As a researcher, movies about Artificial Intelligence have me primed for failure before I even step foot in the theatre. It’s a broadly-defined field which is (at best) decades away from being ethically interesting, but sometimes screenwriters — much like Tech Crunch writers, random commenters on CNN, and a few multi-million dollar startups — can’t help but embellish. Which is fine. People who know the science will groan, but we don’t always watch movies expecting realism. If it presents an internally consistent world, where invented premises lead to interesting conclusions, I’ve got no problem suspending disbelief (see: Her).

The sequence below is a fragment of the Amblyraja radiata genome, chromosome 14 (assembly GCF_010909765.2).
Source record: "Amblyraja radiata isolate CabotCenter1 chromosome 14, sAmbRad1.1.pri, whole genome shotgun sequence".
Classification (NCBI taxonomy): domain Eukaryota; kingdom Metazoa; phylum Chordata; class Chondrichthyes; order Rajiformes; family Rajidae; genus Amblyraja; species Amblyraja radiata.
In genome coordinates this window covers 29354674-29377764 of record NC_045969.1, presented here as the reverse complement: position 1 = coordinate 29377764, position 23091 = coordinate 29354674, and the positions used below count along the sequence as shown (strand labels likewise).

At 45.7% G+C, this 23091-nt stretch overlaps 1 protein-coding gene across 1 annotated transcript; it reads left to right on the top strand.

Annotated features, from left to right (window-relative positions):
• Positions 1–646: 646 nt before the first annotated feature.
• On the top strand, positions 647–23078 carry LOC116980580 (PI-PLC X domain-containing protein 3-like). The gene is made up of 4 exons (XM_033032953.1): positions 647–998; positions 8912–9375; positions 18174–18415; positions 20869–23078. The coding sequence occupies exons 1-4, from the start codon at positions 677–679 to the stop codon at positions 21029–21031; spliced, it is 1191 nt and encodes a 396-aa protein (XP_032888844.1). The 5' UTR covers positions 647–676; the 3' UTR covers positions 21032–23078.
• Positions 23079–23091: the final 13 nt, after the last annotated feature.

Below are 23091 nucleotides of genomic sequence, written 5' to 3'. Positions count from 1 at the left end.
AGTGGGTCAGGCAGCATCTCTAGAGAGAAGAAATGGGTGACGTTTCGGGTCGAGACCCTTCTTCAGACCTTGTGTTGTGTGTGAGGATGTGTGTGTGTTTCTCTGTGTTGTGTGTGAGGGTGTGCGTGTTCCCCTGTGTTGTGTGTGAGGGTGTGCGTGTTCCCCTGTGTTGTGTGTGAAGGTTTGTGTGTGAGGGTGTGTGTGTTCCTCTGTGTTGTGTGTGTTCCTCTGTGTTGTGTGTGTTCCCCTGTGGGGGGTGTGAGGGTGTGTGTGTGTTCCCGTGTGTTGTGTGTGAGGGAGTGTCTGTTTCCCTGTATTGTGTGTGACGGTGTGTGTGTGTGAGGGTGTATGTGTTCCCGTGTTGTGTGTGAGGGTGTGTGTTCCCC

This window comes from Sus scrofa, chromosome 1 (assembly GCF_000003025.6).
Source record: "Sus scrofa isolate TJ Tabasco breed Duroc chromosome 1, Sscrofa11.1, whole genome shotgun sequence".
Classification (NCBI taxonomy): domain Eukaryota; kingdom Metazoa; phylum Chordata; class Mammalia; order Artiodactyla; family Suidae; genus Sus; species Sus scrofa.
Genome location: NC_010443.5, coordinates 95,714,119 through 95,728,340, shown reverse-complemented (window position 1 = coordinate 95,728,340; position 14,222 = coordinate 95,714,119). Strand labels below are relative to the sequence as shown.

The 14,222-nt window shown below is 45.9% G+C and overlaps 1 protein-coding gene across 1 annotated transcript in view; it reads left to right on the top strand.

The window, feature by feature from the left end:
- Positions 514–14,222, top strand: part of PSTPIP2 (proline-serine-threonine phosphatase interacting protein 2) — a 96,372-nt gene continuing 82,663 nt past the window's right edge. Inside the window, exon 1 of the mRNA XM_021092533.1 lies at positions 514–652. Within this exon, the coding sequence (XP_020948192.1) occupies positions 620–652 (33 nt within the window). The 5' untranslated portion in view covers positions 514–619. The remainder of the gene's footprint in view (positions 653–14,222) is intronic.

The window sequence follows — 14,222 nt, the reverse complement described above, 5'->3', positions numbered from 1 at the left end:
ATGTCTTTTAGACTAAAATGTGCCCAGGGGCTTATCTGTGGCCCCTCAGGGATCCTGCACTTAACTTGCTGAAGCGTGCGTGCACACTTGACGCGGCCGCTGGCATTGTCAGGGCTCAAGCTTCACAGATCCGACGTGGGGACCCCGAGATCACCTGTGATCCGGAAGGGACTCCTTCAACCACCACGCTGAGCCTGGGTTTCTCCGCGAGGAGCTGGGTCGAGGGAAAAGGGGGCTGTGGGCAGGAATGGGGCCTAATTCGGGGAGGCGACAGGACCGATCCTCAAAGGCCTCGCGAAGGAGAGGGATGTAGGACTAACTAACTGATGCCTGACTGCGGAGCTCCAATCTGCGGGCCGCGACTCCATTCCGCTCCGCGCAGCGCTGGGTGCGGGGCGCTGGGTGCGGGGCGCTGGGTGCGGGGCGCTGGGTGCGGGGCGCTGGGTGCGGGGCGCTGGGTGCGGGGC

Transcendence couldn’t quite do either. Realism was hilariously tossed out the moment any “scientist” had a line of dialogue, and for all the premises it set up for its characters, it was too afraid to take them anywhere compelling. Instead we got the standard “absolute power corrupts absolutely” story, where ethical dilemmas turn into obvious good-vs-evil battles and characters change their minds for absolutely no reason except soundtrack cues. Solid production values and some genuinely interesting ideas make it better than its Rotten Tomatoes score suggests. But even though they tried every tool in the box (language processing, cryptography, and coding), they couldn’t quite make a fun movie.